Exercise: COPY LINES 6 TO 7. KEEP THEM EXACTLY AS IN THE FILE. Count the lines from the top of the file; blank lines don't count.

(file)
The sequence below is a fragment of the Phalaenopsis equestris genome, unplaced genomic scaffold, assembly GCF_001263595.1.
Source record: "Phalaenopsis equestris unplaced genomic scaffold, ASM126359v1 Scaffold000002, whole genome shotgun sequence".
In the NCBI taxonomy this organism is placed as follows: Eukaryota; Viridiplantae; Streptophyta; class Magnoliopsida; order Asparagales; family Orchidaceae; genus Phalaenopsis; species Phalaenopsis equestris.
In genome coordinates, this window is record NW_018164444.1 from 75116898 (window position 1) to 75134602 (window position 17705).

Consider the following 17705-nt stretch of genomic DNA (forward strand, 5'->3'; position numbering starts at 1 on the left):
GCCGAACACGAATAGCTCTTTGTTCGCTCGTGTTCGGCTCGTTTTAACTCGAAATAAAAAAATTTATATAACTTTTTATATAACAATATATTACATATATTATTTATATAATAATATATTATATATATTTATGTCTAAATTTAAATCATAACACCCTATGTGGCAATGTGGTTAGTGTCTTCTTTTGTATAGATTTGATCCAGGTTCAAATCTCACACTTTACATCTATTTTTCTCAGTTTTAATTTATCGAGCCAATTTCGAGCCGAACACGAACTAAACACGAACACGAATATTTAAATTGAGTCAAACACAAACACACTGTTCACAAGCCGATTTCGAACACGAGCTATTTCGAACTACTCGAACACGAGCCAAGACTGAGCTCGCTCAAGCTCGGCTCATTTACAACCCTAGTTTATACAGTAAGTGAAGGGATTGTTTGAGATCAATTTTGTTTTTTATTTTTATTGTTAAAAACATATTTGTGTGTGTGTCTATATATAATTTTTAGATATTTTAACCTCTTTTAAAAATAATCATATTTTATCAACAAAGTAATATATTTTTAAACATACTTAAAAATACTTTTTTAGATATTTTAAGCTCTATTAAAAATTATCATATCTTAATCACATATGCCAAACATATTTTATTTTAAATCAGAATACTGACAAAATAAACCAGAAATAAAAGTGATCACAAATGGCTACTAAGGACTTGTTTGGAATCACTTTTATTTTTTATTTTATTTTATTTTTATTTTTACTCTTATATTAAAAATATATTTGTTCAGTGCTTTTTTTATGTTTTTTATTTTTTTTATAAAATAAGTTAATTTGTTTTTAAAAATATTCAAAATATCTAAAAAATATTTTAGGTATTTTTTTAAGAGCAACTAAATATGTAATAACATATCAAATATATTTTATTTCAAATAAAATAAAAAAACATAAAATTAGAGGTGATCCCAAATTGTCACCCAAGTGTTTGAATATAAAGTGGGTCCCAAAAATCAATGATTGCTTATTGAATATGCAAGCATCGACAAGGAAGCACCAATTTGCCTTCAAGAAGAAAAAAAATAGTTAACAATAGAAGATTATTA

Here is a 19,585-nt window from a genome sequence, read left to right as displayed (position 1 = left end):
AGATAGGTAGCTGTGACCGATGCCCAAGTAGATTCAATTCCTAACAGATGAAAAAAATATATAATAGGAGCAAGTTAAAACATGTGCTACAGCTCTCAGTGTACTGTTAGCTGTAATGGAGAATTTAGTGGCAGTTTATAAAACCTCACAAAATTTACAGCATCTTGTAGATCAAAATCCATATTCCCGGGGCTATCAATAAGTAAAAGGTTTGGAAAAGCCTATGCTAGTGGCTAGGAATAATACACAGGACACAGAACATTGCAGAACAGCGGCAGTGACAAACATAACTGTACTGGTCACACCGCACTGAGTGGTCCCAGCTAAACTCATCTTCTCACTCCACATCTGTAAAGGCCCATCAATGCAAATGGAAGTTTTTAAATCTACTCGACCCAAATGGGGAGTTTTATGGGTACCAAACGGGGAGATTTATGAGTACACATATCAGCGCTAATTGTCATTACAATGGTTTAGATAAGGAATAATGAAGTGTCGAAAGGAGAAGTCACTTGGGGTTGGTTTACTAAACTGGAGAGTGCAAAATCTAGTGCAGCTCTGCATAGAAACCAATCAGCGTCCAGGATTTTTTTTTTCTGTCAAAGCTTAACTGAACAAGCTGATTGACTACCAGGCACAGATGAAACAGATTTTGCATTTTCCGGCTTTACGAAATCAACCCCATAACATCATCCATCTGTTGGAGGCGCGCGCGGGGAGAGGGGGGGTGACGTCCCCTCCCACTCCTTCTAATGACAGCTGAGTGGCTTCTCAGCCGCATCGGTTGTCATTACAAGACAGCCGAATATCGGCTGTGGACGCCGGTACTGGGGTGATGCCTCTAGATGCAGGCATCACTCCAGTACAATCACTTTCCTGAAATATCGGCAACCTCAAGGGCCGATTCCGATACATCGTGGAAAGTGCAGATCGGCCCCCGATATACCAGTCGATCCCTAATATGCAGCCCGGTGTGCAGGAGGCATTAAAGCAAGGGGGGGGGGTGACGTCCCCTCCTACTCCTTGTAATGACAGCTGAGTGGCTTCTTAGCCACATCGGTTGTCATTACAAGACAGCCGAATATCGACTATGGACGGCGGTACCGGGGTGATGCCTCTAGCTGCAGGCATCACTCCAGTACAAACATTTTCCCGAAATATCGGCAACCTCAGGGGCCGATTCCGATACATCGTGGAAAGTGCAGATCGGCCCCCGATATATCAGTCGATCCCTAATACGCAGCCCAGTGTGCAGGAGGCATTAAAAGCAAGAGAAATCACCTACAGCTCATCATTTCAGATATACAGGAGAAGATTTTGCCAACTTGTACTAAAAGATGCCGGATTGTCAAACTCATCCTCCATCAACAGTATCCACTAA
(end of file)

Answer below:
GCCGAACACGAATAGCTCTTTGTTCGCTCGTGTTCGGCTCGTTTTAACTCGAAATAAAAAAATTTATATAACTTTTTATATAACAATATATTACATATATTATTTATATAATAATATATTATATATATTTATGTCTAAATTTAAATCATAACACCCTATGTGGCAATGTGGTTAGTGTCTTCTTTTGTATAGATTTGATCCAGGTTCAAATCTCACACTTTACATCTATTTTTCTCAGTTTTAATTTATCGAGCCAATTTCGAGCCGAACACGAACTAAACACGAACACGAATATTTAAATTGAGTCAAACACAAACACACTGTTCACAAGCCGATTTCGAACACGAGCTATTTCGAACTACTCGAACACGAGCCAAGACTGAGCTCGCTCAAGCTCGGCTCATTTACAACCCTAGTTTATACAGTAAGTGAAGGGATTGTTTGAGATCAATTTTGTTTTTTATTTTTATTGTTAAAAACATATTTGTGTGTGTGTCTATATATAATTTTTAGATATTTTAACCTCTTTTAAAAATAATCATATTTTATCAACAAAGTAATATATTTTTAAACATACTTAAAAATACTTTTTTAGATATTTTAAGCTCTATTAAAAATTATCATATCTTAATCACATATGCCAAACATATTTTATTTTAAATCAGAATACTGACAAAATAAACCAGAAATAAAAGTGATCACAAATGGCTACTAAGGACTTGTTTGGAATCACTTTTATTTTTTATTTTATTTTATTTTTATTTTTACTCTTATATTAAAAATATATTTGTTCAGTGCTTTTTTTATGTTTTTTATTTTTTTTATAAAATAAGTTAATTTGTTTTTAAAAATATTCAAAATATCTAAAAAATATTTTAGGTATTTTTTTAAGAGCAACTAAATATGTAATAACATATCAAATATATTTTATTTCAAATAAAATAAAAAAACATAAAATTAGAGGTGATCCCAAATTGTCACCCAAGTGTTTGAATATAAAGTGGGTCCCAAAAATCAATGATTGCTTATTGAATATGCAAGCATCGACAAGGAAGCACCAATTTGCCTTCAAGAAGAAAAAAAATAGTTAACAATAGAAGATTATTA

Here is a 19,585-nt window from a genome sequence, read left to right as displayed (position 1 = left end):